Kitchen & Pantry

On leftovers and kitchen disasters beef and potato soupA reader sent an e-mail that contains two questions both of which are interesting enough to spawn an entire article. First, what do I do with leftovers? Second, what do I do with kitchen disasters? Let me answer the part about leftovers first. Yes, we get leftovers at home. In fact, there is an entire section dedicated to recycling leftovers. Like how? There are several ways to make good use of leftovers. A stew is probably the easiest to deal with because stews actually taste better after reheating. So just reheat and serve.

Stir fries can be a little tricky because unless handled with care, the vegetables get soggy when reheated. A better way to serve leftover stir fried dishes is to toss them with cooked noodles. The added texture, plus the fact that the noodles divert the attention from the bits of meat and vegetables, can effectively mask the less than perfect condition of the reheated stir fry.

Fried and grilled meat are ideal for Chinese style fried rice. Grilled or whole fried fish can be made into omelets (yes, the ubiquitous torta) with the addition of vegetables. If you’re as bored with torta as my children are, try mixing the flaked cooked fish meat with mashed potatoes and a beaten egg, form into balls, fry the balls and toss with sweet and sour sauce. Or, mix the flaked cooked fish with chopped onions, carrots and mushrooms and use as spring roll (lumpia) filling. Use your imagination and you can come up with more ideas.

Now, about kitchen disasters which, based on the context in which the question was asked, I take to mean less than appetizing dishes which is, of course, the polite term for “dishes not fit for human consumption”? as my kids sometimes put it. Believe it or not, I’ve cooked dishes that have been labeled “kaning baboy”? and “kadiri”? and “yuck”? and everything in between. I love experimenting in the kitchen but, you know, sometimes experiments can go very, very wrong.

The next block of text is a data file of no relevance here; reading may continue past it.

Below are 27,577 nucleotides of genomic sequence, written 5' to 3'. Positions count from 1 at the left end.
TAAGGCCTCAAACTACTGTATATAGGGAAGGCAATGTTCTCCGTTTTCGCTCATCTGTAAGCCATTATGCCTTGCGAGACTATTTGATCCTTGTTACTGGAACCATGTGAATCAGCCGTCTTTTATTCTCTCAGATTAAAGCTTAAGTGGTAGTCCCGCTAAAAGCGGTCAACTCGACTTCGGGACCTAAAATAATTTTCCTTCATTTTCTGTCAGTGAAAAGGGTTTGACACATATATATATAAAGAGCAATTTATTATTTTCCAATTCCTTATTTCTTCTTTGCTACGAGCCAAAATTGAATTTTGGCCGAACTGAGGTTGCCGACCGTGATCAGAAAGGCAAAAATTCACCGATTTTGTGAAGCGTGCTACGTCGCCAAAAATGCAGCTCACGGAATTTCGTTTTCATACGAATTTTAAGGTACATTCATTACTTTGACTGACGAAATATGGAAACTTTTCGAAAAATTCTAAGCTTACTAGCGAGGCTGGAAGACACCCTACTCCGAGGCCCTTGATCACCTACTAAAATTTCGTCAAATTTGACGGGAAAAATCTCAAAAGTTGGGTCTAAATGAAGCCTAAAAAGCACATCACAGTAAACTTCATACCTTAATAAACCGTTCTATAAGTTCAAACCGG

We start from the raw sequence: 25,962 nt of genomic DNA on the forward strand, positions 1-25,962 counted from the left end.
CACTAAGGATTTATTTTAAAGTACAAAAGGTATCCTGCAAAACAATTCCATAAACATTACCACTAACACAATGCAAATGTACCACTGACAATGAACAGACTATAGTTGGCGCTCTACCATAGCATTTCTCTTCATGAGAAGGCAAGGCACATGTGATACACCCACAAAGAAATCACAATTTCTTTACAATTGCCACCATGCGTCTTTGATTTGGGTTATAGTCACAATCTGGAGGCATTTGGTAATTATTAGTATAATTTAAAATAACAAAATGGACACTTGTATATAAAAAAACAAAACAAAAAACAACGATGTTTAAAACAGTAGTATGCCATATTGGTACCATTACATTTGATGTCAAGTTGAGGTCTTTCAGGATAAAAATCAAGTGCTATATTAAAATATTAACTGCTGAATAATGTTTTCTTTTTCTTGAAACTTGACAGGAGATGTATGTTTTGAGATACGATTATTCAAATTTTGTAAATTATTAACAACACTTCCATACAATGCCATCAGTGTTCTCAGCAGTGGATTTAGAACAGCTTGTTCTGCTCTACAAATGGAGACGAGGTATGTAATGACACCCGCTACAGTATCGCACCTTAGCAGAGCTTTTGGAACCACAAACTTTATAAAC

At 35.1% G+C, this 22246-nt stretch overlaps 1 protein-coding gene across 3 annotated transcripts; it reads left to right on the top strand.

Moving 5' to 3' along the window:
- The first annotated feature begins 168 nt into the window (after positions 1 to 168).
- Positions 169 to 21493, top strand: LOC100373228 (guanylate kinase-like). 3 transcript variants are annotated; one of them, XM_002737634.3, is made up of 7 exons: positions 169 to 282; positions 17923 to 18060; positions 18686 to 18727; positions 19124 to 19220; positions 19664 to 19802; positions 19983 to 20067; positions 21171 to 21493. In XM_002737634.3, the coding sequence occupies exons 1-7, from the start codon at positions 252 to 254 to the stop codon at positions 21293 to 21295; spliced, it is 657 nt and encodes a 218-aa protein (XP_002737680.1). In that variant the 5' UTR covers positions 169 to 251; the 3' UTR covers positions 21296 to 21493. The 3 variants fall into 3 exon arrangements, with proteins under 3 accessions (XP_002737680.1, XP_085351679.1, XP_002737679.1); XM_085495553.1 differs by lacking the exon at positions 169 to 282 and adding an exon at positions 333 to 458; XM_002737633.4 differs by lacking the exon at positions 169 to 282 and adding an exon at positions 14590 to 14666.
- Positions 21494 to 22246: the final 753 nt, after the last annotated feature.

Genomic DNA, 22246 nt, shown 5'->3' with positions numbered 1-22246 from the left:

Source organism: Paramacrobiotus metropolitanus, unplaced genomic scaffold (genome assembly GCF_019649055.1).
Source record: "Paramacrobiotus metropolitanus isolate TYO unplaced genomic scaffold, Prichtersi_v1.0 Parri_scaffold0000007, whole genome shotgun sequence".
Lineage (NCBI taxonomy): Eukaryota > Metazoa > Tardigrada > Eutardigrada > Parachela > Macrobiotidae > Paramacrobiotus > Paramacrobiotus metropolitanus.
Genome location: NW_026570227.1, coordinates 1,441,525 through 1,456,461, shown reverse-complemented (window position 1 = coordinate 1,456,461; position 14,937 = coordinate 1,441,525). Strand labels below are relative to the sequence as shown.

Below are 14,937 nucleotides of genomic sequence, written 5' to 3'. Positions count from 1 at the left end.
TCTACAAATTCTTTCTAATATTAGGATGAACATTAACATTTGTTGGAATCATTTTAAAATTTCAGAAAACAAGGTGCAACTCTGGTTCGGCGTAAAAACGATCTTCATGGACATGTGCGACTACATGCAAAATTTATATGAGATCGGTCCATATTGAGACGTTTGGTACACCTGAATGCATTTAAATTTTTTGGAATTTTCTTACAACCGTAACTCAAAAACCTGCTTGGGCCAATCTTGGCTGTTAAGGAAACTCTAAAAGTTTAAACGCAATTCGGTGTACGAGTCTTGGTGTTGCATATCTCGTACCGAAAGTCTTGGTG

So what do I do with disasters like that? Have you seen our dogs? My goodness, they’re so fat and now you know why. You think I’m joking. I am. But only in part. Some kitchen disasters do go to the dogs. But there are dishes with ingredients that are no-no to pets so there are times when, yes, I throw them in the garbage bin. Not often, really, as we don’t like being wasteful.

As much as possible, I try to salvage what I can and recycle to minimize wastage. For instance, a few nights ago, I boiled some potatoes intending to make mashed potatoes to go with the Southern-style fried chicken that I was going to serve for dinner. Knowing that it takes half an hour for the potatoes to get cooked, I took a bath. It was a humid afternoon so I decided that instead of a quick shower, I would soak in the tub. It felt so good in the tub that by the time I went back to the kitchen, the potatoes had burst in the boiling water.

The solution, of course, was to add very little milk. But, to complicate matters even more, I put in too much salt and I was constrained to keep adding milk. By the time the saltiness was neutralized, I had a bowl of very thin mashed potatoes. And my daughters noticed at once. And commented. Naturally, there was a lot of leftover mashed potatoes after dinner which went into the refrigerator.

The following day, I couldn’t bear to serve it again. What I did was to boil some beef short ribs and, when the meat was only partially cooked, I separated them from the bones and cut them into one-inch cubes. I returned the beef “? meat and bones “? to the pot, added chopped onions, pepper, a little salt, cubed carrots and sweet peas and I let everything simmer until the meat was very tender.

When the beef was ready, I stirred in the mashed potatoes from the previous night’s disaster and continued to simmer until the soup was thick and bubbly. Were there any sneers and snide remarks from my daughters? No, of course not. The soup was fantastic.

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